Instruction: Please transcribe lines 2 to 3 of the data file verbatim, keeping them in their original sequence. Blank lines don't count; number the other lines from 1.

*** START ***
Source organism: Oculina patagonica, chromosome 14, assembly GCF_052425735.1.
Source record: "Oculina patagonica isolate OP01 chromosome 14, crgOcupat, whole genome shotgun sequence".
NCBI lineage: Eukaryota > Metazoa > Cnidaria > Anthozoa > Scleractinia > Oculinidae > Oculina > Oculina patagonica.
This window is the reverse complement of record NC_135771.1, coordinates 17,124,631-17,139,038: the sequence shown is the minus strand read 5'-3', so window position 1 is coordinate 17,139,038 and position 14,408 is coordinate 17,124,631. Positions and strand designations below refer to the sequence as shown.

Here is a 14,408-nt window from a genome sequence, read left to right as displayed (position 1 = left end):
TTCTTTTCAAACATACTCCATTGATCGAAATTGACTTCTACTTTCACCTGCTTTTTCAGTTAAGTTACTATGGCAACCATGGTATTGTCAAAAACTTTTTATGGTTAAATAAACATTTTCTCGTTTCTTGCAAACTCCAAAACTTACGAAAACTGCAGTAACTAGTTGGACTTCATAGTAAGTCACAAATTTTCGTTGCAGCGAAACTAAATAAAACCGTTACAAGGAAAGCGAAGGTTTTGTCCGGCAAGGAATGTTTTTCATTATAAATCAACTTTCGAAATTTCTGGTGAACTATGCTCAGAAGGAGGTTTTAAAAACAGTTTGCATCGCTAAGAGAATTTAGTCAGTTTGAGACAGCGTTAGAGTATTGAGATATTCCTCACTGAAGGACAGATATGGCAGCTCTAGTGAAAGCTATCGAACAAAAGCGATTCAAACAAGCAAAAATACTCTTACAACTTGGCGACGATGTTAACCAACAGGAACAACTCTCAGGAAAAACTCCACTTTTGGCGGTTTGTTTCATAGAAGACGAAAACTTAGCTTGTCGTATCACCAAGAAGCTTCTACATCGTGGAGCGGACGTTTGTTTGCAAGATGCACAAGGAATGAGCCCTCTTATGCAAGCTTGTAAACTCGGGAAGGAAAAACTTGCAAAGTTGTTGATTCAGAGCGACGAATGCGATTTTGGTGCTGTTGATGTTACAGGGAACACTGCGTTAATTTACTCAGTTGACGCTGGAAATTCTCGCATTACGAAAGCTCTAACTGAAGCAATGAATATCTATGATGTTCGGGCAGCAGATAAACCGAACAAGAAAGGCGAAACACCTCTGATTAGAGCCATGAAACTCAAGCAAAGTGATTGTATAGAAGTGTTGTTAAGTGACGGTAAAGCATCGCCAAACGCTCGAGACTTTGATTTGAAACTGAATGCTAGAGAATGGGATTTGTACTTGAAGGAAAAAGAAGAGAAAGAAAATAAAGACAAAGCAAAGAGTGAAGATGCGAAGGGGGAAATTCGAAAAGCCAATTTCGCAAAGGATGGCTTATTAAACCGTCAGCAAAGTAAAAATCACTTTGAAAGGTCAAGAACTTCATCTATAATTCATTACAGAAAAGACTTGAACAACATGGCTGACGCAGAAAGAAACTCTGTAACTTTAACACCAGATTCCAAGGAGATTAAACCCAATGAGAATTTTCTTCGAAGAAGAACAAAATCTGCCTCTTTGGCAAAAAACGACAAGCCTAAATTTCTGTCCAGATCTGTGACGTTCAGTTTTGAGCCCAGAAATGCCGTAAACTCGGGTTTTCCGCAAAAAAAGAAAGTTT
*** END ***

Source record: "Oculina patagonica isolate OP01 chromosome 14, crgOcupat, whole genome shotgun sequence".
NCBI lineage: Eukaryota > Metazoa > Cnidaria > Anthozoa > Scleractinia > Oculinidae > Oculina > Oculina patagonica.